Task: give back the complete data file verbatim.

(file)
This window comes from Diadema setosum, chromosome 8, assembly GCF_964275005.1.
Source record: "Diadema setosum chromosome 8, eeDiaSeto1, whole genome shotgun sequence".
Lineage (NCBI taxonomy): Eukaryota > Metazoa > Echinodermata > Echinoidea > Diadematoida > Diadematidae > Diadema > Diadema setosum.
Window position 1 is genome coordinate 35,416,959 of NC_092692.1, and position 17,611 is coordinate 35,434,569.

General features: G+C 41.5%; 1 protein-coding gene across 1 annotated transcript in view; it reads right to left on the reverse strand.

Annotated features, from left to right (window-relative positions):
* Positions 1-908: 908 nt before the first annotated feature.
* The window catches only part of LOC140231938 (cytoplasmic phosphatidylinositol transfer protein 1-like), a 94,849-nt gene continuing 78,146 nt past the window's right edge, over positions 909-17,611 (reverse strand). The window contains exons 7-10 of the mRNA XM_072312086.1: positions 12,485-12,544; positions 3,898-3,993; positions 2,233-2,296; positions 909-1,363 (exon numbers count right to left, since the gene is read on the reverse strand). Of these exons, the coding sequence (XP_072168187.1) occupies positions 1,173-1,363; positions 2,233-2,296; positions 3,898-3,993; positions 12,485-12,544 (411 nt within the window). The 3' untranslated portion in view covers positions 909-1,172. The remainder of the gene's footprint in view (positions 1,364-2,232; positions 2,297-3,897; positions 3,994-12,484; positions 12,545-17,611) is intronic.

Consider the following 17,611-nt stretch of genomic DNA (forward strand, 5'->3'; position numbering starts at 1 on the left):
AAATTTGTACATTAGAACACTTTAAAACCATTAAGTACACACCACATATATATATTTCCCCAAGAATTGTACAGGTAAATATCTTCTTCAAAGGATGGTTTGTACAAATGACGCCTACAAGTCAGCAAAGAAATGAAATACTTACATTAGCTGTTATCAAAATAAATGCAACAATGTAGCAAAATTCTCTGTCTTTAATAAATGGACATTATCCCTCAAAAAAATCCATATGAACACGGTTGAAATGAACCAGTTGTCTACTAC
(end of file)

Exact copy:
This window comes from Diadema setosum, chromosome 8, assembly GCF_964275005.1.
Source record: "Diadema setosum chromosome 8, eeDiaSeto1, whole genome shotgun sequence".
Lineage (NCBI taxonomy): Eukaryota > Metazoa > Echinodermata > Echinoidea > Diadematoida > Diadematidae > Diadema > Diadema setosum.
Window position 1 is genome coordinate 35,416,959 of NC_092692.1, and position 17,611 is coordinate 35,434,569.

General features: G+C 41.5%; 1 protein-coding gene across 1 annotated transcript in view; it reads right to left on the reverse strand.

Annotated features, from left to right (window-relative positions):
* Positions 1-908: 908 nt before the first annotated feature.
* The window catches only part of LOC140231938 (cytoplasmic phosphatidylinositol transfer protein 1-like), a 94,849-nt gene continuing 78,146 nt past the window's right edge, over positions 909-17,611 (reverse strand). The window contains exons 7-10 of the mRNA XM_072312086.1: positions 12,485-12,544; positions 3,898-3,993; positions 2,233-2,296; positions 909-1,363 (exon numbers count right to left, since the gene is read on the reverse strand). Of these exons, the coding sequence (XP_072168187.1) occupies positions 1,173-1,363; positions 2,233-2,296; positions 3,898-3,993; positions 12,485-12,544 (411 nt within the window). The 3' untranslated portion in view covers positions 909-1,172. The remainder of the gene's footprint in view (positions 1,364-2,232; positions 2,297-3,897; positions 3,994-12,484; positions 12,545-17,611) is intronic.

Consider the following 17,611-nt stretch of genomic DNA (forward strand, 5'->3'; position numbering starts at 1 on the left):
AAATTTGTACATTAGAACACTTTAAAACCATTAAGTACACACCACATATATATATTTCCCCAAGAATTGTACAGGTAAATATCTTCTTCAAAGGATGGTTTGTACAAATGACGCCTACAAGTCAGCAAAGAAATGAAATACTTACATTAGCTGTTATCAAAATAAATGCAACAATGTAGCAAAATTCTCTGTCTTTAATAAATGGACATTATCCCTCAAAAAAATCCATATGAACACGGTTGAAATGAACCAGTTGTCTACTAC